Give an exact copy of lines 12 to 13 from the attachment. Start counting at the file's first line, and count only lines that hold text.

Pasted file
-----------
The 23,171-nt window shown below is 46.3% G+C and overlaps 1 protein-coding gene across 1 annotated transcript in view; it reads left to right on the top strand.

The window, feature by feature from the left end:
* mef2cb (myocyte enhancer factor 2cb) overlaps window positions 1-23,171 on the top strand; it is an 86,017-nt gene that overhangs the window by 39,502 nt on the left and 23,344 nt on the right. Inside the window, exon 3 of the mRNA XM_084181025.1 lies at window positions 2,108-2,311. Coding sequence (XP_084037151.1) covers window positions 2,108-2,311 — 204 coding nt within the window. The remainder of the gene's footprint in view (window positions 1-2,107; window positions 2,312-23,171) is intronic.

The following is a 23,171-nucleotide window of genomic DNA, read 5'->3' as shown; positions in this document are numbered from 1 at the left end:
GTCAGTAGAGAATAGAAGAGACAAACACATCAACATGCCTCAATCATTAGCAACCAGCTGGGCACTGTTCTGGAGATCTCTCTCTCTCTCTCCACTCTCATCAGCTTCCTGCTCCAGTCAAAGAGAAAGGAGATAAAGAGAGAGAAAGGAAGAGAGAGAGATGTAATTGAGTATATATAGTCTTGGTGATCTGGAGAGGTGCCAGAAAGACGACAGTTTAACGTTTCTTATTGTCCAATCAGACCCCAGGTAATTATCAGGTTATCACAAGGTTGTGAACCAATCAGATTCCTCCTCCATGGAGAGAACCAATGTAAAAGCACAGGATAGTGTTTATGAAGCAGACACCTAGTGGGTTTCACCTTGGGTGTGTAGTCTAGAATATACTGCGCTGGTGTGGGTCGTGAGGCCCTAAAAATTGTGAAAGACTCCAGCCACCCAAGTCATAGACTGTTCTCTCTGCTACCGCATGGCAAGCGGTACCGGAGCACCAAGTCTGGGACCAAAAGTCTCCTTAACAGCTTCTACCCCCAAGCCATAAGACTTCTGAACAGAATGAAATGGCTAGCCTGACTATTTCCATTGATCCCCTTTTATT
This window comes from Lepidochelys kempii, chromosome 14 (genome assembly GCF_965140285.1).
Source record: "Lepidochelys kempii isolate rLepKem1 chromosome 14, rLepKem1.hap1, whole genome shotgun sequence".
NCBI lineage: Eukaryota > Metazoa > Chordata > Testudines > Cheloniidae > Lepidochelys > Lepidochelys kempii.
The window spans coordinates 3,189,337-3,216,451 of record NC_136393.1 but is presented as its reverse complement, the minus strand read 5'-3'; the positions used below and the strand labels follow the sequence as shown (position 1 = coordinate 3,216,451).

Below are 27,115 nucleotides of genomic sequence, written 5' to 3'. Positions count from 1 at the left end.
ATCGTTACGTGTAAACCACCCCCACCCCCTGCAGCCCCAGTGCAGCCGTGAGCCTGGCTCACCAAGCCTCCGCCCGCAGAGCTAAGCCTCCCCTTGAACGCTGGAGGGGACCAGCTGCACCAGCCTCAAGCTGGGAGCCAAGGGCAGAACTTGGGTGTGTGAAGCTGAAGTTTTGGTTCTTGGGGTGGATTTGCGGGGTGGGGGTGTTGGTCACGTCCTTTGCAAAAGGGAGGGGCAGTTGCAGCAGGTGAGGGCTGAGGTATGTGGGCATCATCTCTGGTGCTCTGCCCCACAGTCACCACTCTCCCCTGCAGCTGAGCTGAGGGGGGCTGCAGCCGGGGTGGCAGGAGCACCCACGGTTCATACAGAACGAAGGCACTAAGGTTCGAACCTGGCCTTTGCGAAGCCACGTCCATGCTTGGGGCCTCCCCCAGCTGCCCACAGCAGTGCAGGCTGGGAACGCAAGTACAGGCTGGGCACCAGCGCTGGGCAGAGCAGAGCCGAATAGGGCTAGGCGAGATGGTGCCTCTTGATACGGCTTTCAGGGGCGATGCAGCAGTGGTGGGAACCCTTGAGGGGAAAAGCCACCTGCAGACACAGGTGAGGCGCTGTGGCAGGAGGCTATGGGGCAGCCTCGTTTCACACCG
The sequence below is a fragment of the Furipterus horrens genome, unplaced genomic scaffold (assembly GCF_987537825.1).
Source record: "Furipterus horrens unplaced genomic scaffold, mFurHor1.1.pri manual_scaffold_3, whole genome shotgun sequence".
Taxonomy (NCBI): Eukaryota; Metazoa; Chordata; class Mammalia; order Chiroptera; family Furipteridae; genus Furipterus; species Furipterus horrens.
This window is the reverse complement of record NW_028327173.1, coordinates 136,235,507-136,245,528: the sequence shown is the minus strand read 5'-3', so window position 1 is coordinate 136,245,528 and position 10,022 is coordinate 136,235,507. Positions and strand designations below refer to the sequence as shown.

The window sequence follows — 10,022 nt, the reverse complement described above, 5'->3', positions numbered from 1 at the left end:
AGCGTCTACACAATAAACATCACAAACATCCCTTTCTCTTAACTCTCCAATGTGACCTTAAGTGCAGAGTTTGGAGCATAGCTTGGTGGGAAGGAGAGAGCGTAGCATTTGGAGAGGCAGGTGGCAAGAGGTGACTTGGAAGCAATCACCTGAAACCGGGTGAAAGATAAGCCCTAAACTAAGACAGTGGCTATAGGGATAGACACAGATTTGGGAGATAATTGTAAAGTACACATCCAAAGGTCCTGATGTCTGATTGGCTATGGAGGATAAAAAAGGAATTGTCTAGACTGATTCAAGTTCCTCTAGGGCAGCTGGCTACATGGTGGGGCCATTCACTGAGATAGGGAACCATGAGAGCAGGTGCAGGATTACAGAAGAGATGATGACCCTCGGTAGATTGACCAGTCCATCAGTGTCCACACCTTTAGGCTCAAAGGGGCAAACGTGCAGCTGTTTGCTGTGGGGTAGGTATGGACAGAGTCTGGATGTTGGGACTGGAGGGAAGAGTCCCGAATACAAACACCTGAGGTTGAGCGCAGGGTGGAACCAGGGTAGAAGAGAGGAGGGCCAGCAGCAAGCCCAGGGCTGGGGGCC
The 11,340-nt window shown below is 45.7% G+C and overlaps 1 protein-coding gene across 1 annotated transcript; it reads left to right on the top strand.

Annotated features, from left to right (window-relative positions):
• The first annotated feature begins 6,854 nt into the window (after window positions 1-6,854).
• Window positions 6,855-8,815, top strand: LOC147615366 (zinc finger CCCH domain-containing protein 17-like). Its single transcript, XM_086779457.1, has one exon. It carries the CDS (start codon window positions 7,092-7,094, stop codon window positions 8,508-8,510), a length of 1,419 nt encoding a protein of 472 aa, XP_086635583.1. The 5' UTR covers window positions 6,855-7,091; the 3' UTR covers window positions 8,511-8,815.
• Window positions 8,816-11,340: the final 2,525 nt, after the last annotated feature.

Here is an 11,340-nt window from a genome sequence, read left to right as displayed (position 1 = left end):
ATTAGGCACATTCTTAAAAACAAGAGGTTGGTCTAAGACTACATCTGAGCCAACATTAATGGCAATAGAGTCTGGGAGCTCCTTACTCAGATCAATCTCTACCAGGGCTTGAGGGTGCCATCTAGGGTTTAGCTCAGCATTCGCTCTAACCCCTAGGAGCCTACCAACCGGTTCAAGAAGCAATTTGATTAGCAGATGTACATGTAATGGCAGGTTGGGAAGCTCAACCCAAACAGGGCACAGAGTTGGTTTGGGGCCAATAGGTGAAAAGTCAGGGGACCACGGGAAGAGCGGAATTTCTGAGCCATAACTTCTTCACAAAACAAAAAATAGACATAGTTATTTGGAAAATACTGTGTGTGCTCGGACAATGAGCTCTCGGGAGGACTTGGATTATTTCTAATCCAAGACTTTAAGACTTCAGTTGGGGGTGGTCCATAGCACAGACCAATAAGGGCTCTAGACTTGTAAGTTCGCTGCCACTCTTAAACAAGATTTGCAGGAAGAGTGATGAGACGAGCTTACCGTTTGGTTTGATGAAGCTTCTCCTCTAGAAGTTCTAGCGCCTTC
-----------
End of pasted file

The sequence below is a fragment of the Furipterus horrens genome, unplaced genomic scaffold (assembly GCF_987537825.1).
Source record: "Furipterus horrens unplaced genomic scaffold, mFurHor1.1.pri manual_scaffold_3, whole genome shotgun sequence".